Pitch Perfect 2 Blu-ray Review
I’ve found that the first PITCH PERFECT is a bit of a polarizing film. People either love hearing all of their favorite pop hits sung in a cappella or they just wanted to reach through the screen and slap everyone that was singing. Personally, I thought the film had a nice rhythm to it and thanks to a couple of charming performances from Kendrick and Wilson, it was an enjoyable film. I don’t know if it needed a sequel, but every studio is eager for a franchise and since the first one was successful, we were going to get a sequel whether we liked it or not. The sequel might have enough to keep the die-hard fans happy, but everyone else might be left with an empty feeling.
We open up with the Bellas performing at the Kennedy Center for the President, hot off the heels of winning three consecutive national titles. But a serious wardrobe malfunction brings the Bellas embarrassment and banishment from the a cappella league. However, since they won the national title, they’re automatically eligible to compete in the World a Cappella tournament and if they win, they’ll get reinstated. But their leader Beca (Kendrick), is more focused on a career post-graduation and the group is heavily intimidated by the German champions DSM.
The sequel introduces Emily (Steinfeld), who joins the group as a legacy because her mother was also a Bella back in the day. Emily isn’t a bad character and Steinfeld does fine with what she has, but Emily is completely unnecessary this early in the franchise. I wanted to continue following Beca because we barely scratched the surface of her story in the first film and besides, everyone loves Anna Kendrick. Emily is the type of character you throw in when your franchise is dying and you need some new blood. In other words, she would have been better served in the third or fourth film. The Emily problem goes hand in hand with the fact the film is a good 30 minutes too long. There were too many scenes that were either wasted or pointless. A movie like PITCH PERFECT 2 needs to move fast and keep things going or the audience starts to lose interest, which happened on more than one occasion.
There was plenty of singing and if you’re missing ‘Glee’ or if you couldn’t get enough of the impromptu musical numbers in the original, you’re in luck. It was amusing at times to see director Elizabeth Banks try to find excuses to get people to sing. We get a musical number from the Treblemakers during a freshman orientation which didn’t fit in with the movie at all. And although I enjoyed the staged sing-off, its very existence was ridiculous. The Bellas were supposed to go on a victory tour of sorts before they were banned and I couldn’t help but think the film would have been better following the Bellas on tour than the direction they took.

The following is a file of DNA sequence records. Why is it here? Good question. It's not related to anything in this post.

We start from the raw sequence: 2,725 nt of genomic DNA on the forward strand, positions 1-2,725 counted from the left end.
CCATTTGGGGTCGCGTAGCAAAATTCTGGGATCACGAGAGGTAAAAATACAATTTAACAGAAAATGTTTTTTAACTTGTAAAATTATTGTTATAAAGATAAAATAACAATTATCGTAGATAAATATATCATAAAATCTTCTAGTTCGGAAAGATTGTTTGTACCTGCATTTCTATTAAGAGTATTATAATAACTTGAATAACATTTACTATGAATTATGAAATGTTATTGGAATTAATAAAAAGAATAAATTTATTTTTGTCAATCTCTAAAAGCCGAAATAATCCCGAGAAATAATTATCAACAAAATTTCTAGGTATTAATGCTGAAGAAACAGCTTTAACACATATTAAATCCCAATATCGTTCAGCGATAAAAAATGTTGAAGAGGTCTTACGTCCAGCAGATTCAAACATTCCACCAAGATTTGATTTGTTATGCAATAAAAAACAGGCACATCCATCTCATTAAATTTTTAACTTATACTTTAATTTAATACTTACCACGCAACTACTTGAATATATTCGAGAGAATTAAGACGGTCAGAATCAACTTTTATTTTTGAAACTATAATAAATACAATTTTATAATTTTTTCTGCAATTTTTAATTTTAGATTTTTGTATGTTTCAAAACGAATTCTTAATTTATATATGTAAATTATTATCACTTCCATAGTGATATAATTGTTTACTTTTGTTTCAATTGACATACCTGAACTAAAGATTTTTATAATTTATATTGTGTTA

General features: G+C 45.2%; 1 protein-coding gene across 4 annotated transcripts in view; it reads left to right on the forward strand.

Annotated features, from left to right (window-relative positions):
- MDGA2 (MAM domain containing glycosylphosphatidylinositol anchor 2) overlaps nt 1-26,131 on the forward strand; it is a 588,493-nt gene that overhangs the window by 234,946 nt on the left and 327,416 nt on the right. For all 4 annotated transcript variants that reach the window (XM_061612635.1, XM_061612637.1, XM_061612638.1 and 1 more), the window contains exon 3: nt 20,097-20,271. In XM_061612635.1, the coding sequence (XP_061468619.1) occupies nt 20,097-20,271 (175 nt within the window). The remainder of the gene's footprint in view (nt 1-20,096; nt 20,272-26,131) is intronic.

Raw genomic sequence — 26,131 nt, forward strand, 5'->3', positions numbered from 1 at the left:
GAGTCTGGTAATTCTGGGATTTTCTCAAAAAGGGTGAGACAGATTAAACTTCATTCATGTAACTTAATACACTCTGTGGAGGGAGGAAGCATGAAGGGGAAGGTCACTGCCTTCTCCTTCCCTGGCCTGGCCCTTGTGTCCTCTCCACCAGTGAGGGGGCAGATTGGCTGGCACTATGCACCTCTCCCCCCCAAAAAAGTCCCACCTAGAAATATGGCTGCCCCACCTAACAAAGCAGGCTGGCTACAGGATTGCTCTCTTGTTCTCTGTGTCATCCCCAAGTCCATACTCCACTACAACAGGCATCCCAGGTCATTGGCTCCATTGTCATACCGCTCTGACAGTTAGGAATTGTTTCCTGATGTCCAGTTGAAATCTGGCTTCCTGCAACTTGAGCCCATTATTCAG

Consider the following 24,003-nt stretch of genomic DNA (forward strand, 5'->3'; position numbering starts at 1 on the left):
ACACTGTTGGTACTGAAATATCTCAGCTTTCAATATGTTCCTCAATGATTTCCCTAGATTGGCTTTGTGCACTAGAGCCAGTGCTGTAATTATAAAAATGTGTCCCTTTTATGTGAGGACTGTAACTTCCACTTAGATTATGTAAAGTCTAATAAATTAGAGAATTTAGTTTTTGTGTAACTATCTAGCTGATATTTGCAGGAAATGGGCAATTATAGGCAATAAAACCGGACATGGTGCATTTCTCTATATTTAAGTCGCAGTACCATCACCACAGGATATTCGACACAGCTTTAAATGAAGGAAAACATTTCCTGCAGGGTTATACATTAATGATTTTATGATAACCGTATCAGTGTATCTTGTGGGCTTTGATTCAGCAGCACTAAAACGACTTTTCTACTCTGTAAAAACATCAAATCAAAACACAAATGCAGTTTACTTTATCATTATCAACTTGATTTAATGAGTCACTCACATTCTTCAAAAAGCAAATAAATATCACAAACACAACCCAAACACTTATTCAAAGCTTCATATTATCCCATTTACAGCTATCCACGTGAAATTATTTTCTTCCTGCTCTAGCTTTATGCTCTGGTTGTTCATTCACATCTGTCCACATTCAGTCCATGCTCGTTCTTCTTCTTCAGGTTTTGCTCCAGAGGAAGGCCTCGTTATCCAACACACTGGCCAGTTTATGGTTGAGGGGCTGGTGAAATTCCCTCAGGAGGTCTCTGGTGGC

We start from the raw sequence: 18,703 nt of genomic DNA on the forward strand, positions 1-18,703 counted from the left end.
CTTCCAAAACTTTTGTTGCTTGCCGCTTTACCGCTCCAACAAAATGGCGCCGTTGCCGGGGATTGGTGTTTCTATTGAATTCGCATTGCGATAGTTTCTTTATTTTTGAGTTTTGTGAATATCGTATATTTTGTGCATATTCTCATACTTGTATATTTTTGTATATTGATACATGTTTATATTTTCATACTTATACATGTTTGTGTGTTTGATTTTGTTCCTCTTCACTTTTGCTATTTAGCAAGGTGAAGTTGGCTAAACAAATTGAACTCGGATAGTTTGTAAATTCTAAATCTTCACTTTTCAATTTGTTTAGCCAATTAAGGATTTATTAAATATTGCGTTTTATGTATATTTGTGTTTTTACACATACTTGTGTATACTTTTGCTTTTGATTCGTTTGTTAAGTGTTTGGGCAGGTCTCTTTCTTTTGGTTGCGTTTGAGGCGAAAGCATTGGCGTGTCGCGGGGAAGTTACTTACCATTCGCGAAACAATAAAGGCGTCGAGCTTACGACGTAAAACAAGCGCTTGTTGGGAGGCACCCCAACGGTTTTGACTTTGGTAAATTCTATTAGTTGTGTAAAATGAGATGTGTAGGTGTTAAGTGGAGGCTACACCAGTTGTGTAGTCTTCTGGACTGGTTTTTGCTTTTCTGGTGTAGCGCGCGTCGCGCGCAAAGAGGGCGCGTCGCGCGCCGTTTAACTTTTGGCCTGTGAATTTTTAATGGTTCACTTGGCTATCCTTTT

PITCH PERFECT 2 is much slower than the original and the plot doesn’t make a lot of sense, but it features plenty of singing and all of the characters return for the sequel. I’m a little disappointed more effort wasn’t put in to developing some of these characters, but the movie clearly catered to the casual fan.
Video: PITCH PERFECT 2 is another great vide transfer from Universal.
Audio: The audio was fine.
Commentary with Elizabeth Banks, Paul Brooks and Max Handelman: This is a surprisingly interesting commentary that has enough funny notes for casual fans and technical pointers for the film buffs.
Gag Reel (3:07): The cast and crew laugh at their flubs.
Bonus Song, Musical Performances, DSM Breakdown (9:38): I lumped these three featurettes together because they’re basically the same thing; extended or alternate musical performances. If that’s why you came to PITCH PERFECT 2, then these will be right up your alley.
Deleted Scenes (12:22): Nine scenes in total, most of which are actually alternate scenes. There’s nothing earth shattering here, but we do get some more Amy and Bumper, which was amusing at times.
Featurettes (53:26): If you’ve ever watched the special features on a kid movie, you’ve probably noticed that all of the features are very short and lighthearted in order to keep a child’s attention. For some reason, this Blu-ray follows the same formula. So there are 11 featurettes here, the longest being just under 10 minutes and the shortest being just under a minute. They cover important topics such as Snoop’s arrival on set and how they filmed the world championships in Louisiana instead of Denmark.